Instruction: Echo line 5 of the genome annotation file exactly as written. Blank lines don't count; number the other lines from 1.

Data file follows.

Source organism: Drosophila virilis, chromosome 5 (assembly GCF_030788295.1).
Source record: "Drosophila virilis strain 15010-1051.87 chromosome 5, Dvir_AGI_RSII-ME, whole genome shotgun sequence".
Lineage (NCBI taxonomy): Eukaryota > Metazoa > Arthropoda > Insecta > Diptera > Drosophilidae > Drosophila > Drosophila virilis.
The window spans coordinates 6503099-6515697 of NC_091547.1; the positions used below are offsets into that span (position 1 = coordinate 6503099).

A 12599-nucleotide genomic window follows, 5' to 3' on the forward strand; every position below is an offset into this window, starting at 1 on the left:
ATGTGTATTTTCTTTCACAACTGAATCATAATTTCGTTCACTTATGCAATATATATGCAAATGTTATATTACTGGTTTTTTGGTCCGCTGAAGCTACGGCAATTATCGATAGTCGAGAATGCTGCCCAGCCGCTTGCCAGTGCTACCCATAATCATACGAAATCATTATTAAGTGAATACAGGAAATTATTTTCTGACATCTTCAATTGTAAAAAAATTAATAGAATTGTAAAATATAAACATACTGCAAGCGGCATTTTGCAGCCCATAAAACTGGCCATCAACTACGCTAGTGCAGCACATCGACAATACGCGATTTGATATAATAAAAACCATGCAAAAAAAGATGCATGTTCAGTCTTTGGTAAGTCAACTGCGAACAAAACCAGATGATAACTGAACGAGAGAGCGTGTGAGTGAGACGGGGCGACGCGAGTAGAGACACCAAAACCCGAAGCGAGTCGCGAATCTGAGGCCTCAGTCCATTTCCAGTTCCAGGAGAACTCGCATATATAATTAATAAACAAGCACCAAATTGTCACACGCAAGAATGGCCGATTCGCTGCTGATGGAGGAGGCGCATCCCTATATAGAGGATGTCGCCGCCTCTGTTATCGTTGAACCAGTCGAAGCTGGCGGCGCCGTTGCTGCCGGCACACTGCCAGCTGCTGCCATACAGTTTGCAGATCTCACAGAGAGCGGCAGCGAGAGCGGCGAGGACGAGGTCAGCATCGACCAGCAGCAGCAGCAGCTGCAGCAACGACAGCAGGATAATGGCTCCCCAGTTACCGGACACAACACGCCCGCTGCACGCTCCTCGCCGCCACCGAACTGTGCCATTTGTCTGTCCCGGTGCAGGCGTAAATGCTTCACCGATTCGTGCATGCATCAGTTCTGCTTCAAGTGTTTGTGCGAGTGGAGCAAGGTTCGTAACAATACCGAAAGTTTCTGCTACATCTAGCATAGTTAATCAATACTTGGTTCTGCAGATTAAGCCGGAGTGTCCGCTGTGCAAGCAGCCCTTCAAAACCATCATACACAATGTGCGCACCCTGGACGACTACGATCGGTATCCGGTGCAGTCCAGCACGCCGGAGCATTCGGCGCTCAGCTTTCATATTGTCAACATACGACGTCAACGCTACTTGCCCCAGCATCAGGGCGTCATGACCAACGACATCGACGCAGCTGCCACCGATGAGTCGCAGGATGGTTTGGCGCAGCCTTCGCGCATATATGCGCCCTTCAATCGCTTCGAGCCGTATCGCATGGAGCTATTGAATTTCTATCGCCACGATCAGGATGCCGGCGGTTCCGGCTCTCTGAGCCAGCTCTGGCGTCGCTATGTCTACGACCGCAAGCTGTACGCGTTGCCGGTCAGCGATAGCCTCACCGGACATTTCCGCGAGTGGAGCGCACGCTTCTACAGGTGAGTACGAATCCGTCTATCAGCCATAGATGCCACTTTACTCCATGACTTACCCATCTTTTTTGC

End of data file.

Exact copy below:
A 12599-nucleotide genomic window follows, 5' to 3' on the forward strand; every position below is an offset into this window, starting at 1 on the left: